An investigation into the thermally-induced bistability of composite plates and shells is presented. The principal aim is to provide novel capabilities for analytical modelling and optimum design for potential morphing applications.One possible mechanism for obtaining bistability is by tailoring the thermal expansion coefficient of plies within a laminate. For instance, unsymmetric laminates may warp and assume two stable configurations upon cooling down from cure to room temperature.Such behaviour is inherently nonlinear in nature and presents complex details that, despite being crucial for the feasibility of potential morphing applications, are not captured in sufficient fidelity by the models available in the literature.In the current approach, the equilibrium equations are discretised using polynomial bases, and solved following a Ritz approach. As a novelty, use is made of suitably derived, non-dimensional lamination theories. This ameliorated the inher- ently poor conditioning properties of Ritz discretisations and, as a consequence, to use high-order approximations. The increased degrees of freedom within the models are shown to be the first analytical solutions to accurately reflect the underlying mechanics and several characteristic details.Furthermore, Ritz discretisations are complemented by numerical continuation routines based on pseudo-arclength algorithms. This approach provides the means for a systematic and parametric exploration of the design space. Subsequently, a tool for optimal design is obtained that offers key advantages over the more conventional natural continuation method or commercial FE software.Since bistable laminates feature very large displacements, a further aim was to assess whether the Lagrangian equilibrium equations on which the models are based were adequate or whether a Eulerian description would be necessary. Undertaking this study required a detailed understanding of the strain descriptors. With regard to shells, this led to the formulation of a consistent first-order shear deformation theory, which gives novel insight into the structural mechanics of curved panels.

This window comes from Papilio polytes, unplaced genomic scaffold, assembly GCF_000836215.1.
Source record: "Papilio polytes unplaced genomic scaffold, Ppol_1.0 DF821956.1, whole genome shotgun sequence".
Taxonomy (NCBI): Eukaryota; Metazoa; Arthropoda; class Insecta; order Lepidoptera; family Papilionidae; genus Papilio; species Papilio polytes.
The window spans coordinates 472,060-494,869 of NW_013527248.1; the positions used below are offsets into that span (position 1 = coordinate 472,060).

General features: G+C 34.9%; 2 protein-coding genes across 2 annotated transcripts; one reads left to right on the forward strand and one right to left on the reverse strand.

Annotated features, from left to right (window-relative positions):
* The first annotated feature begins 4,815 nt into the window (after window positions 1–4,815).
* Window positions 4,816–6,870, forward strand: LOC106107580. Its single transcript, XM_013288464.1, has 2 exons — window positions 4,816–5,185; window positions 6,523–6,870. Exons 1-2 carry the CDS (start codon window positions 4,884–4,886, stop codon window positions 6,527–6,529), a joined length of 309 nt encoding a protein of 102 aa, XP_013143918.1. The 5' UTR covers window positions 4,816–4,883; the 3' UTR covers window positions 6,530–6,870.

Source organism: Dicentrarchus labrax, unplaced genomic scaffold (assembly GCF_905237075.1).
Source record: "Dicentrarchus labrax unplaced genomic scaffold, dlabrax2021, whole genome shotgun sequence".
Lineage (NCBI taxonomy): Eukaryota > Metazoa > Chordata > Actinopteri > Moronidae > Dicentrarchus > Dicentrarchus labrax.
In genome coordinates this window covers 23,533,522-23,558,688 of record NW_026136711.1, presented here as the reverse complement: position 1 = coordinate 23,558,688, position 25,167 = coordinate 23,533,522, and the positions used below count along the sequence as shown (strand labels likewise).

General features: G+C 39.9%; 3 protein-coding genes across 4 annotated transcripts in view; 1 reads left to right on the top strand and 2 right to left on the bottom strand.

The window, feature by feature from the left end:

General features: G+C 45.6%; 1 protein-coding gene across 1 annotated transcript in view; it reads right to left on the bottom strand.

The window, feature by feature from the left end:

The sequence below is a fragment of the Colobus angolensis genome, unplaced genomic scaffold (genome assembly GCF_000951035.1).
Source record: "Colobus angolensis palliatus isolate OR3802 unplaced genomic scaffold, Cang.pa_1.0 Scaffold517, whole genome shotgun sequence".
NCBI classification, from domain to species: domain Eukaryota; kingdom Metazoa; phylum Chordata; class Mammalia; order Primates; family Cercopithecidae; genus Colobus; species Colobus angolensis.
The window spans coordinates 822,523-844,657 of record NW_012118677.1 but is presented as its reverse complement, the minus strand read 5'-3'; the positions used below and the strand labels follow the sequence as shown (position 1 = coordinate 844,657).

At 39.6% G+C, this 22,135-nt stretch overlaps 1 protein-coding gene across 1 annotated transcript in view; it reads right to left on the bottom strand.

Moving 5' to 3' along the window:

|Date of Award||2011|
- The University of Bristol
|Supervisor||Paul M Weaver (Supervisor)|